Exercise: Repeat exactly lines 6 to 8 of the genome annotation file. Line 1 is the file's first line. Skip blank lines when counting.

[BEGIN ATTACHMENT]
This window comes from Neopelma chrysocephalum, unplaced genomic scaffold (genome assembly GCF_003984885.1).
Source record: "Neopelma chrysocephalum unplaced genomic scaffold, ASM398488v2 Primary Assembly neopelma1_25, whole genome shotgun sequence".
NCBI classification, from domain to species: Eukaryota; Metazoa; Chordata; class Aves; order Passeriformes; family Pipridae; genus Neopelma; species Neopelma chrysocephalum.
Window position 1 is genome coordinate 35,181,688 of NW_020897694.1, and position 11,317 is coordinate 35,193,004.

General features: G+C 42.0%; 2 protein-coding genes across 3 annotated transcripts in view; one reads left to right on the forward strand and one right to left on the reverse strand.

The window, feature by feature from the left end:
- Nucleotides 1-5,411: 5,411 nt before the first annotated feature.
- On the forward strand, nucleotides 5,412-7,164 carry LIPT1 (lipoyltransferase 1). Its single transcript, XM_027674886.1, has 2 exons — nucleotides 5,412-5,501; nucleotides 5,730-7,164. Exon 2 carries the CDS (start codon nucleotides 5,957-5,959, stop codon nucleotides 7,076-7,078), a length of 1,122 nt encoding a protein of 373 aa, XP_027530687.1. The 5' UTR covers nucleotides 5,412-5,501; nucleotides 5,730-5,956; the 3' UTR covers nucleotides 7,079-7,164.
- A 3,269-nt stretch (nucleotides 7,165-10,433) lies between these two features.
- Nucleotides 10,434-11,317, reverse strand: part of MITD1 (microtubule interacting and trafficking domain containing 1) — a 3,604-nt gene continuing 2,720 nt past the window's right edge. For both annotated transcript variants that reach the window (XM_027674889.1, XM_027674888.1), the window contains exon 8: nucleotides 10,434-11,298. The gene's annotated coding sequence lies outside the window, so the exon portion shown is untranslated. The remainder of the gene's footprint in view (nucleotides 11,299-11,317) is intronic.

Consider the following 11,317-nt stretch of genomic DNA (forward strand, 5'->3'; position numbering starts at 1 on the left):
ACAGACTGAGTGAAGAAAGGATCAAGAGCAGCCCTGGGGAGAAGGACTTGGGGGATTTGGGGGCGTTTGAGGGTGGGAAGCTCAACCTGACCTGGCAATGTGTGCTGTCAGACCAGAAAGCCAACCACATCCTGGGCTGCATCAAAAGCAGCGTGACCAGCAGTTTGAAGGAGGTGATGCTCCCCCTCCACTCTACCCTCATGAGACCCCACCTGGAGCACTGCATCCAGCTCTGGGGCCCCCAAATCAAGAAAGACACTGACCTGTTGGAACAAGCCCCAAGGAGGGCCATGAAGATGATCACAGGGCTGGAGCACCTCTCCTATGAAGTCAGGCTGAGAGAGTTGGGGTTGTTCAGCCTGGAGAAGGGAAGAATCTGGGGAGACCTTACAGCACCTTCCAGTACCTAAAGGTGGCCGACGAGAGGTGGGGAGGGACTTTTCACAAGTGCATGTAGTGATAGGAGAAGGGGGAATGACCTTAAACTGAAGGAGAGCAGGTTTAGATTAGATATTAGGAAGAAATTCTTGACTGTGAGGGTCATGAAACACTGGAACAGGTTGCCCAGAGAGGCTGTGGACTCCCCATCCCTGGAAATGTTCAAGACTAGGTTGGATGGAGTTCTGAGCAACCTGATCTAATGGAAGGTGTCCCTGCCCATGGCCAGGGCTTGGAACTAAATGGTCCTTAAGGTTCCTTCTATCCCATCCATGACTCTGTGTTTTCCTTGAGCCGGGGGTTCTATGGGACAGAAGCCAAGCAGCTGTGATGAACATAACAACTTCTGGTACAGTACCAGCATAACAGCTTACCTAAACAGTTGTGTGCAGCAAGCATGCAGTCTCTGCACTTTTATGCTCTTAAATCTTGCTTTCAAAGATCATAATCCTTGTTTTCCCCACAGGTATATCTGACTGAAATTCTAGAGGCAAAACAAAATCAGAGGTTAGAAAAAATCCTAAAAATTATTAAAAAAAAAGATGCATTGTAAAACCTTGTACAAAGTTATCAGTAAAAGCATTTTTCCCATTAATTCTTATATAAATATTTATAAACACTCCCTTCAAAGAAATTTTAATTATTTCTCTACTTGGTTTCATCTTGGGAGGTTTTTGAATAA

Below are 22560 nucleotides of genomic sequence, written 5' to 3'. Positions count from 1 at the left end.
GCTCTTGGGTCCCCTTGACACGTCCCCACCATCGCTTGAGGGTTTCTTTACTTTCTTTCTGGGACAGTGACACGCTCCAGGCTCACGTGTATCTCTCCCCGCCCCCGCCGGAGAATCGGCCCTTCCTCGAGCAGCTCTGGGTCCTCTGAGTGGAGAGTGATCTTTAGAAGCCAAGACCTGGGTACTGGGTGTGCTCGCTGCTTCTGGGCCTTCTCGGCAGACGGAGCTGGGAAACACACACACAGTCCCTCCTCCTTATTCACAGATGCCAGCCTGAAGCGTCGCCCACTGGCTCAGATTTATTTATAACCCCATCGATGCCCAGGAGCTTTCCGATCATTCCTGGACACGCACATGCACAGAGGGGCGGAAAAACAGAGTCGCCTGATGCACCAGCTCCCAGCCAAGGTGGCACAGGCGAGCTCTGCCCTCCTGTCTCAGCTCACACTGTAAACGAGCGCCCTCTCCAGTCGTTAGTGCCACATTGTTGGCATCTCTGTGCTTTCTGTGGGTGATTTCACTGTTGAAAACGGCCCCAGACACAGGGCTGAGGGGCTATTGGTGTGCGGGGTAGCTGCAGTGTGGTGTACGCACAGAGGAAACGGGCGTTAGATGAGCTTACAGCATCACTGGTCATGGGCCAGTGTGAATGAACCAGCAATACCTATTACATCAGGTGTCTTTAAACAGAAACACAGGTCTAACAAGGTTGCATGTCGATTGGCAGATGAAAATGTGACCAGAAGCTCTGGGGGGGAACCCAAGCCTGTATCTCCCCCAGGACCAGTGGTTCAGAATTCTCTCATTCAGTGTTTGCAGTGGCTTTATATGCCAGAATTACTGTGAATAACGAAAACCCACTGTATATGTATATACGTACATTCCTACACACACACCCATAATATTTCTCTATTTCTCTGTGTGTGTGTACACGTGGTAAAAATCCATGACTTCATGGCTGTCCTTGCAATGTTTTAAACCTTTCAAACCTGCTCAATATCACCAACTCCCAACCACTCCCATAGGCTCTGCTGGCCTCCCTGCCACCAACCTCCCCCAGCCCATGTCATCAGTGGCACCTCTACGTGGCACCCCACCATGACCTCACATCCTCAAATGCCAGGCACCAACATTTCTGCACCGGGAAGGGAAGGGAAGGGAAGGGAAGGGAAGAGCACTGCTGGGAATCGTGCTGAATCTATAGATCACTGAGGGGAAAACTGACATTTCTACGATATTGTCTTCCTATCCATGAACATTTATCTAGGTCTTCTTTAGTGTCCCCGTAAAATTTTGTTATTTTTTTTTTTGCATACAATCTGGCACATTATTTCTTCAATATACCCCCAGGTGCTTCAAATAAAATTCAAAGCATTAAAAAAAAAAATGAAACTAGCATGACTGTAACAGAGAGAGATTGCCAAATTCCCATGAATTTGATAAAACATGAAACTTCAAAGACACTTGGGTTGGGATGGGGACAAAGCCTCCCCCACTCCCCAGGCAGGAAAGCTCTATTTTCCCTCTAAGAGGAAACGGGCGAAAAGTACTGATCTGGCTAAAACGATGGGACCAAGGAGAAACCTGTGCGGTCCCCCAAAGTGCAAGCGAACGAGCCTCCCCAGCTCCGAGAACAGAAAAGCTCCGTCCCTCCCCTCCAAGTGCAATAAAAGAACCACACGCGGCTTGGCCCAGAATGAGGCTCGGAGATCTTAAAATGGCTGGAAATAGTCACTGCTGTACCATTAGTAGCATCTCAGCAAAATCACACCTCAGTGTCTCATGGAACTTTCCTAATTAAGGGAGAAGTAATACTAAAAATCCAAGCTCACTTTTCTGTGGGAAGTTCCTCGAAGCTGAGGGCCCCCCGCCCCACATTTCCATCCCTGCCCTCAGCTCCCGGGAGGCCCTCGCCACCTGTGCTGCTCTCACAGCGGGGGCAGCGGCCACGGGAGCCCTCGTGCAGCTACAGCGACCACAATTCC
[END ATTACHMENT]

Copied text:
The window, feature by feature from the left end:
- Nucleotides 1-5,411: 5,411 nt before the first annotated feature.
- On the forward strand, nucleotides 5,412-7,164 carry LIPT1 (lipoyltransferase 1). Its single transcript, XM_027674886.1, has 2 exons — nucleotides 5,412-5,501; nucleotides 5,730-7,164. Exon 2 carries the CDS (start codon nucleotides 5,957-5,959, stop codon nucleotides 7,076-7,078), a length of 1,122 nt encoding a protein of 373 aa, XP_027530687.1. The 5' UTR covers nucleotides 5,412-5,501; nucleotides 5,730-5,956; the 3' UTR covers nucleotides 7,079-7,164.